Digital number plates using E Ink displays have been made legal in California. As Ars Technica reported, this has come into effect in end-September when Governor Gavin Newsom gave legal accordance to Assembly Bill No. 984 which makes E Ink based digital number plates a legal alternative to the conventional metal number plates used so far. Such digital number plates have already been in use as per a pilot program running since 2018, which has now been made legal.
Also, such digital number plates are being referred to in the legislation as an ‘alternative device’. This perhaps is quite appropriate considering that it can well be used to display other related stuff as well. That includes an Amber Alert info or a suitable message to indicate if the vehicle has been stolen. The display is programmable via an app installed on the smartphone. This makes for a smart makeover for the conventional metal number plates used so far that remain static all through their life.
The law also lays down in clear terms all that needs to be done to use the E Ink number plates. For instance, any malfunctioning of the device is going to be considered a correctable violation, and that there have to be regular notifications served if such number plates encounter an error or have broken down completely. Further, ‘altering, forging, counterfeiting, or other hacking’ of the number plates would be considered an act of felony.
The law also makes it clear such number plates can’t be used to track others and prohibits the use of GPS units on personal vehicles for the same reason. However, commercial vehicle owners have some liberty here and are allowed to install digital number plates with integrated GPS. They are also allowed to ‘locate, track, watch, listen to’ their employees if that are absolutely necessary to keep a tab on their performance during working hours.
However, there happens to be a single manufacturer, Reviver at the moment that has the necessary license to produce such digital number plates. RPlate, as the E Ink number plates are referred to uses a monochrome E Ink panel that relies on Bluetooth low energy and LTE for its functioning. Also. the number plates are backed by a battery that is rated to last five years before requiring a replacement.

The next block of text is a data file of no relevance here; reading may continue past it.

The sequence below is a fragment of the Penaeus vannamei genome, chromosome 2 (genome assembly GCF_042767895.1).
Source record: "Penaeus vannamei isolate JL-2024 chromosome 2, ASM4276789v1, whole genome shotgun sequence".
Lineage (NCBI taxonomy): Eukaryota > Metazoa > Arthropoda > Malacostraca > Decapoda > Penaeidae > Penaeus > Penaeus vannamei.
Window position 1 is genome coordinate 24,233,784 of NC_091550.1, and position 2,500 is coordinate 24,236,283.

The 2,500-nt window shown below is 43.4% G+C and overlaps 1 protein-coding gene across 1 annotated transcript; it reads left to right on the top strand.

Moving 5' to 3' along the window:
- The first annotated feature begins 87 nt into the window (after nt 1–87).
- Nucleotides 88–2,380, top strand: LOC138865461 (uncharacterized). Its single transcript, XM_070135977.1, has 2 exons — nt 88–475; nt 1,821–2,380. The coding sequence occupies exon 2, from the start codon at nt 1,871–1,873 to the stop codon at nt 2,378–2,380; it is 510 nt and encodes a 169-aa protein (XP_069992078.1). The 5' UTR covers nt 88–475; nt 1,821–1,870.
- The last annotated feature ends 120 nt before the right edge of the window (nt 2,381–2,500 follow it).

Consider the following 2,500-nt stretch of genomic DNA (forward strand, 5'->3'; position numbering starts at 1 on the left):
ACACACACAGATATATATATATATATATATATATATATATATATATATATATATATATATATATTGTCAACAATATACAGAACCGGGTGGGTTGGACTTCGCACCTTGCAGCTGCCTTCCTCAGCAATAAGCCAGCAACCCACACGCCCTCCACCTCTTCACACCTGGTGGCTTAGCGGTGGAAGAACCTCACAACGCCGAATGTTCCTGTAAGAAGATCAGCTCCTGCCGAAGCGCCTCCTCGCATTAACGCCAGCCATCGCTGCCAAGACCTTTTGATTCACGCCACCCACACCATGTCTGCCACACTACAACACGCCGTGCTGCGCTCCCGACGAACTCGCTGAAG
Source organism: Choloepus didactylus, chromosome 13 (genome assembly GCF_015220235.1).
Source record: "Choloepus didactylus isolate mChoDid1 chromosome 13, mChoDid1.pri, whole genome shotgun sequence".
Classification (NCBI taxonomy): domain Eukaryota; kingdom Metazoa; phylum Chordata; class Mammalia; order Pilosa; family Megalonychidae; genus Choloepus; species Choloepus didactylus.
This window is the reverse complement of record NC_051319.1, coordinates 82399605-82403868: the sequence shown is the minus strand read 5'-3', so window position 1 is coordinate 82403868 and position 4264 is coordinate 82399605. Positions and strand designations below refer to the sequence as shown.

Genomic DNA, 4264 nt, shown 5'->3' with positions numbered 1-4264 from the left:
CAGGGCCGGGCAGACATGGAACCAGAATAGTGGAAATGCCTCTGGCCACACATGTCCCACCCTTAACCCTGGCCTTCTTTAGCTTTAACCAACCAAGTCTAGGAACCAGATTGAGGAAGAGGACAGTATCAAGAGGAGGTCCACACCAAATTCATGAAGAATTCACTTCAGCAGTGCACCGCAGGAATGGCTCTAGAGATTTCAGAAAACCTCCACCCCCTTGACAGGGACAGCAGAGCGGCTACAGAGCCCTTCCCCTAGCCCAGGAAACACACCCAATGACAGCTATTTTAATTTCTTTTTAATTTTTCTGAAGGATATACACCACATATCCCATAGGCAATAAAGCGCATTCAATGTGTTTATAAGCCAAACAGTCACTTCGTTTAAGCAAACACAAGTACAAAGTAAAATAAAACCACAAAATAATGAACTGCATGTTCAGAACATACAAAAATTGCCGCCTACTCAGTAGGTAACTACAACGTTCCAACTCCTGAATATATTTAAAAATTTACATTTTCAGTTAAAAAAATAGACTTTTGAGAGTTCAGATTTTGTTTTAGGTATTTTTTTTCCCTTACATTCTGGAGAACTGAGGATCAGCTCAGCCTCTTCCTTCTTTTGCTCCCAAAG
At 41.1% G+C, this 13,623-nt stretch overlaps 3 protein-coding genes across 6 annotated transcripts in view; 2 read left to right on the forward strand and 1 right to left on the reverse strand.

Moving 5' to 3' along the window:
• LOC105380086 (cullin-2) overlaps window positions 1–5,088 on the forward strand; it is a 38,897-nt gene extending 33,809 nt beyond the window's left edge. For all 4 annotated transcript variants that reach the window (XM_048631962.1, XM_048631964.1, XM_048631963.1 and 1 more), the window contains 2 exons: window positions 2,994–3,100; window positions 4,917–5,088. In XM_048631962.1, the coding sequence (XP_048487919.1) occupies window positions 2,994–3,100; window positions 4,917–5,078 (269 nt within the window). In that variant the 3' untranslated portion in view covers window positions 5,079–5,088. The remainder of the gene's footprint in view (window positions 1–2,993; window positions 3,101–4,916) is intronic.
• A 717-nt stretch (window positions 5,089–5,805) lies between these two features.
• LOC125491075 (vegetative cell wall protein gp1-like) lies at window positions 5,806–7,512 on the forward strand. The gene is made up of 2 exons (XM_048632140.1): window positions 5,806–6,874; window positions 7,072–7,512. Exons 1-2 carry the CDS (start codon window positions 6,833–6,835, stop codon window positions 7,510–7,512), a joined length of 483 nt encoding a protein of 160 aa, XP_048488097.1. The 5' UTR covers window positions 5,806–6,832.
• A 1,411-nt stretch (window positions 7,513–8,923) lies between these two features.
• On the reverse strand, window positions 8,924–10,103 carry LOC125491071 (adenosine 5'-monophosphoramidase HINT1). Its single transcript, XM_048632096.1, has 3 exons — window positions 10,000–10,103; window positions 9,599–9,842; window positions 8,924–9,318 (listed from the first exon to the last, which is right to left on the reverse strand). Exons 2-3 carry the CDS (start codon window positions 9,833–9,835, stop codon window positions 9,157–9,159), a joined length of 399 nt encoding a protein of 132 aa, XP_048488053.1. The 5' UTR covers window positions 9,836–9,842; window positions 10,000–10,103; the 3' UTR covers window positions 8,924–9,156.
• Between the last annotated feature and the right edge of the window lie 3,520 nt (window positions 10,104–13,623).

So far so good but the RPlate comes for a significant premium over its metal counterpart. In fact, the company has adopted a subscription plan wherein personal vehicle owners will have to pay a monthly fee of $19.95 for two years or $215.40 annually for four years. This makes things seem a bit easier on your pockets though the fee structure applicable in 2018, that of a one-time fee of $700 plus a monthly service fee of $7 could have been cheaper.
Fleet customers and commercial vehicle owners can opt for a wired model that includes backlighting and GPS but no Bluetooth and battery. It turns out to be $24.95 per month for two years or an annual fee of $275.40 to be paid for four years. Reviver said the number plates are protected by a special hardened cover that is six times stronger than glass.
With a keen interest in tech, I make it a point to keep myself updated on the latest developments in the world of technology and gadgets. That includes smartphones or tablet devices but stretches to even AI and self-driven automobiles as well, the latter being my latest fad. Besides writing, I like watching videos, reading, listening to music, or experimenting with different recipes. Motion picture is another aspect that interests me a lot and maybe I’ll make a film sometime in the future.